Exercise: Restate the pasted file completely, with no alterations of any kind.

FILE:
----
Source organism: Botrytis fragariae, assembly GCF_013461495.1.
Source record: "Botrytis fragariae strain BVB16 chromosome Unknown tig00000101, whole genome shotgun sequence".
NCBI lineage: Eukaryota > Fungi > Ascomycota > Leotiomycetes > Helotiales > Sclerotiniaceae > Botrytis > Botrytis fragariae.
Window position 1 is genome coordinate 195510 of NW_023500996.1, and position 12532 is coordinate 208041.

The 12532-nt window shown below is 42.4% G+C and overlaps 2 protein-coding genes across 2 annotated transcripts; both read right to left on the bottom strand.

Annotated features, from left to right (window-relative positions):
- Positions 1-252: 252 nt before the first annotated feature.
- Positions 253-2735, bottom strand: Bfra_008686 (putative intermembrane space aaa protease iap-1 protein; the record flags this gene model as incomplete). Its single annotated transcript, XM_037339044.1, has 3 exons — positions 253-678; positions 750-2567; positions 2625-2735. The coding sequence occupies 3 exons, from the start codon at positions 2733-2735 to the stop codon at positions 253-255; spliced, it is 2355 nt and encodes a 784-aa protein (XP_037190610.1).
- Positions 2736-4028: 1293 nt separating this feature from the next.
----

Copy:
Source organism: Botrytis fragariae, assembly GCF_013461495.1.
Source record: "Botrytis fragariae strain BVB16 chromosome Unknown tig00000101, whole genome shotgun sequence".
NCBI lineage: Eukaryota > Fungi > Ascomycota > Leotiomycetes > Helotiales > Sclerotiniaceae > Botrytis > Botrytis fragariae.
Window position 1 is genome coordinate 195510 of NW_023500996.1, and position 12532 is coordinate 208041.

The 12532-nt window shown below is 42.4% G+C and overlaps 2 protein-coding genes across 2 annotated transcripts; both read right to left on the bottom strand.

Annotated features, from left to right (window-relative positions):
- Positions 1-252: 252 nt before the first annotated feature.
- Positions 253-2735, bottom strand: Bfra_008686 (putative intermembrane space aaa protease iap-1 protein; the record flags this gene model as incomplete). Its single annotated transcript, XM_037339044.1, has 3 exons — positions 253-678; positions 750-2567; positions 2625-2735. The coding sequence occupies 3 exons, from the start codon at positions 2733-2735 to the stop codon at positions 253-255; spliced, it is 2355 nt and encodes a 784-aa protein (XP_037190610.1).
- Positions 2736-4028: 1293 nt separating this feature from the next.